2020 is behind us, but unfortunately the pandemic is still lurking and preventing us from getting our lives back. Even so, if there’s something that the coronavirus hasn’t taken away from us, it’s Nature and being able to enjoy it as much as we want.
In winter, we usually don’t like going out much because of the cold and the bad weather. With this post I want to encourage you to do just that and, if you can, to take pictures of your children in the snow.
Below, you’ll find some photographic tips for unforgettable memories. The ideal option would be to use a camera, but many recommendations below will also be useful if you take pictures with your cell phone.
It seems obvious, but you can’t imagine how many failed winter excursions we’ve had because we weren’t properly equipped. When the children are cold, they get grumpy and there’s no other choice but to go home. This year we chose quality snow clothing and footwear from the Swiss brands Namuk, via Stadtlandkind, and Benjie of Switzerland and, as you’ll see in the photos, we made it till sunset in the snow without the children complaining.
This is very personal and you may not agree, but after years of experience as a mother photographer, I’ve had to surrender to the evidence that what you wear counts and pictures are much better if we choose our clothes carefully. It’s depressing how many failed photos I have because colors didn’t match at all.
I’m not going to advise you on colors, because it’s very personal, but when you buy snow clothes, think about harmonious colors, the color of your daughter’s anorak matching the color of your son’s one, gloves and hats coordinated with the rest, etc.
Avoid the ski or sledging slopes because there’ll be too many people. Mountains are vast and often you just need to avoid the places where most people congregate to find yourself almost alone in the snow. This way you’ll avoid having undesired subjects in front of the camera (i.e. other ones than your children). It will also make you all feel much more relaxed.
You can’t always choose the landscape, but if possible, opt for a place that isn’t just a huge extension of snow; photos will spark interest if they depict trees, small houses, nice views of other mountains, etc.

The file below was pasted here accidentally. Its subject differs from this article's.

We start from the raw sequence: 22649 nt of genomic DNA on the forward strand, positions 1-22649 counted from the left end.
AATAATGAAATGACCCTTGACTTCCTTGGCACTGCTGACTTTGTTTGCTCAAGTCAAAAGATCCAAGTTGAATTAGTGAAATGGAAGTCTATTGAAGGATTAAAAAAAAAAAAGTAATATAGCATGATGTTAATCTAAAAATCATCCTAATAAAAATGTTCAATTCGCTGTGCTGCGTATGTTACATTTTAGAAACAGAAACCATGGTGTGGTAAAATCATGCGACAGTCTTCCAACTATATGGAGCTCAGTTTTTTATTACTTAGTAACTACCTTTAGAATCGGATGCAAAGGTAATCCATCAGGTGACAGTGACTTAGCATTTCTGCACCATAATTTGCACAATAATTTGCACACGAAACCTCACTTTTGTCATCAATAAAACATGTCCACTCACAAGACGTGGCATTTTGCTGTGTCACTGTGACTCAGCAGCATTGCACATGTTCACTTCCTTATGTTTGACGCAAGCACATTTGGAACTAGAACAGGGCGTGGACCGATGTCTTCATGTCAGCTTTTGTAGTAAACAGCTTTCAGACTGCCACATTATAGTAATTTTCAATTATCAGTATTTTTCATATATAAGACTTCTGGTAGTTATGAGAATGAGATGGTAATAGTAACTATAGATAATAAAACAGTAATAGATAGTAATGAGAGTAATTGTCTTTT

The point of taking pictures in a natural setting is to capture the landscape and, for that, it’s better to have a wide-angle or multi-purpose lens. My favorite in these cases is the 24-70mm because it allows you to capture both large shots and close-up portraits. The 35mm or 20mm are also good options, although some photos in this series are made with an 85mm. The disadvantage of this lens is that you have to be far away from your model, but it makes for very nice portraits.
Whether you have photographic equipment or a cell phone, be careful not to drop it in the snow because neither the cell phone nor the camera like humidity.
The difficult thing about taking pictures in the snow is its white color. If you don’t control the parameters properly, there’s a risk of overexposing the photos and making the snow look “burned”. Similarly, if the photo is too underexposed, the snow will look dirty.
My advice is to first use the manual mode of the camera. In automatic mode, the camera will measure the light itself and choose an average value that will make the snow look grey. In manual mode, ideally measure the light on the children’s faces. You can make a test to see if the snow is overexposed or underexposed and modify the parameters from there. The cell phone doesn’t allow you to control the exposure so precisely, but you can increase or decrease the light until you get what you want. In terms of exposure, it’s the same as with colors, it’s also a question of taste.
Once you made sure the snow is well exposed, you have to play with aperture and speed, depending on what you’re looking for. If the kids are running or sledging, make sure you have a high-speed setting so the image isn’t blurry. If you want to make a portrait, you can set the aperture as low as possible so that the background is blurred. If you are photographing more than one child, be careful not to lower the aperture too much because they won’t all be in focus. If you want to take a picture of the landscape, ideally use a high aperture value so that the whole landscape is in focus. Raise the ISO value if you loose light when increasing the aperture.
The other important camera setting for taking pictures in the snow is white balance. In principle, the snow has to be white, but if you have ever painted your house, you will know that there are many possible whites. Some cameras control the white balance very well automatically and the snow appears directly white. If this isn’t the case, you can manually change the Kelvin degrees of the camera until the snow appears white to you. The other option is to modify this by editing the photos in Lightroom or Photoshop.
I’ll leave you with some pictures I took at Christmas at different times of the day (at sunset, under a cloudy sky, at dusk, etc.) and really hope you get the chance to get out and enjoy the wonders that winter offers us.